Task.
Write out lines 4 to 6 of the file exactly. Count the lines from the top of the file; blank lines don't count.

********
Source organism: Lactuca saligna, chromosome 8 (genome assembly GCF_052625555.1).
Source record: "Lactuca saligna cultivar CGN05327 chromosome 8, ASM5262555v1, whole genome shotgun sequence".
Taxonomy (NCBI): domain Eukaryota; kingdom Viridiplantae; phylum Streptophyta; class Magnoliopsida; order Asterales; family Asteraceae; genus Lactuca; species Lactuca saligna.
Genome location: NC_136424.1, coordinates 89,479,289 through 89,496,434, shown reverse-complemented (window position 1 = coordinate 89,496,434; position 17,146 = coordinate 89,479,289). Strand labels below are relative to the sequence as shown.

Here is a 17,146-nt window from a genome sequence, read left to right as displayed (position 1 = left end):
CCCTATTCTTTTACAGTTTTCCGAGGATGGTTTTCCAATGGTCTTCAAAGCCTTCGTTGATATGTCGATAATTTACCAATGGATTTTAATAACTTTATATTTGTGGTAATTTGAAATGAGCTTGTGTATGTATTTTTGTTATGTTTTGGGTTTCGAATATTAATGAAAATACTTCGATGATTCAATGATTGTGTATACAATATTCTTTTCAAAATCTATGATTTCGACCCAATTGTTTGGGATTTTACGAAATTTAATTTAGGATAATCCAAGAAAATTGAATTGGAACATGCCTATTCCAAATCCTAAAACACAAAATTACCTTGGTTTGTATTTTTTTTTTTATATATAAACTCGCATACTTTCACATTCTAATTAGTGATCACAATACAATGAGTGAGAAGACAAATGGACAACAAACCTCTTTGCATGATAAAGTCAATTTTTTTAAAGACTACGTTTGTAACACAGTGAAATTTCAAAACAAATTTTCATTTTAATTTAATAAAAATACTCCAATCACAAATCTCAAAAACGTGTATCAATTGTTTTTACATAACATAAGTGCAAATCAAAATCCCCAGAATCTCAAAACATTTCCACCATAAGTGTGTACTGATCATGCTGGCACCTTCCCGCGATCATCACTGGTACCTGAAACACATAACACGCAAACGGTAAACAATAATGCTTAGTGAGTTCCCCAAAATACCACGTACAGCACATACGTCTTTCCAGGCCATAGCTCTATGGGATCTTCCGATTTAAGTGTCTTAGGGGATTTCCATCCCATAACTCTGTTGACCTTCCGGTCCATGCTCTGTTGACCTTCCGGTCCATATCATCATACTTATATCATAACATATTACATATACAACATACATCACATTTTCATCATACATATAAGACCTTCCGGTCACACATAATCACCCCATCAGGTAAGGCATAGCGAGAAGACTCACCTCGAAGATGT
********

Genome location: NC_136424.1, coordinates 89,479,289 through 89,496,434, shown reverse-complemented (window position 1 = coordinate 89,496,434; position 17,146 = coordinate 89,479,289). Strand labels below are relative to the sequence as shown.

Here is a 17,146-nt window from a genome sequence, read left to right as displayed (position 1 = left end):
CCCTATTCTTTTACAGTTTTCCGAGGATGGTTTTCCAATGGTCTTCAAAGCCTTCGTTGATATGTCGATAATTTACCAATGGATTTTAATAACTTTATATTTGTGGTAATTTGAAATGAGCTTGTGTATGTATTTTTGTTATGTTTTGGGTTTCGAATATTAATGAAAATACTTCGATGATTCAATGATTGTGTATACAATATTCTTTTCAAAATCTATGATTTCGACCCAATTGTTTGGGATTTTACGAAATTTAATTTAGGATAATCCAAGAAAATTGAATTGGAACATGCCTATTCCAAATCCTAAAACACAAAATTACCTTGGTTTGTATTTTTTTTTTTATATATAAACTCGCATACTTTCACATTCTAATTAGTGATCACAATACAATGAGTGAGAAGACAAATGGACAACAAACCTCTTTGCATGATAAAGTCAATTTTTTTAAAGACTACGTTTGTAACACAGTGAAATTTCAAAACAAATTTTCATTTTAATTTAATAAAAATACTCCAATCACAAATCTCAAAAACGTGTATCAATTGTTTTTACATAACATAAGTGCAAATCAAAATCCCCAGAATCTCAAAACATTTCCACCATAAGTGTGTACTGATCATGCTGGCACCTTCCCGCGATCATCACTGGTACCTGAAACACATAACACGCAAACGGTAAACAATAATGCTTAGTGAGTTCCCCAAAATACCACGTACAGCACATACGTCTTTCCAGGCCATAGCTCTATGGGATCTTCCGATTTAAGTGTCTTAGGGGATTTCCATCCCATAACTCTGTTGACCTTCCGGTCCATGCTCTGTTGACCTTCCGGTCCATATCATCATACTTATATCATAACATATTACATATACAACATACATCACATTTTCATCATACATATAAGACCTTCCGGTCACACATAATCACCCCATCAGGTAAGGCATAGCGAGAAGACTCACCTCGAAGATGT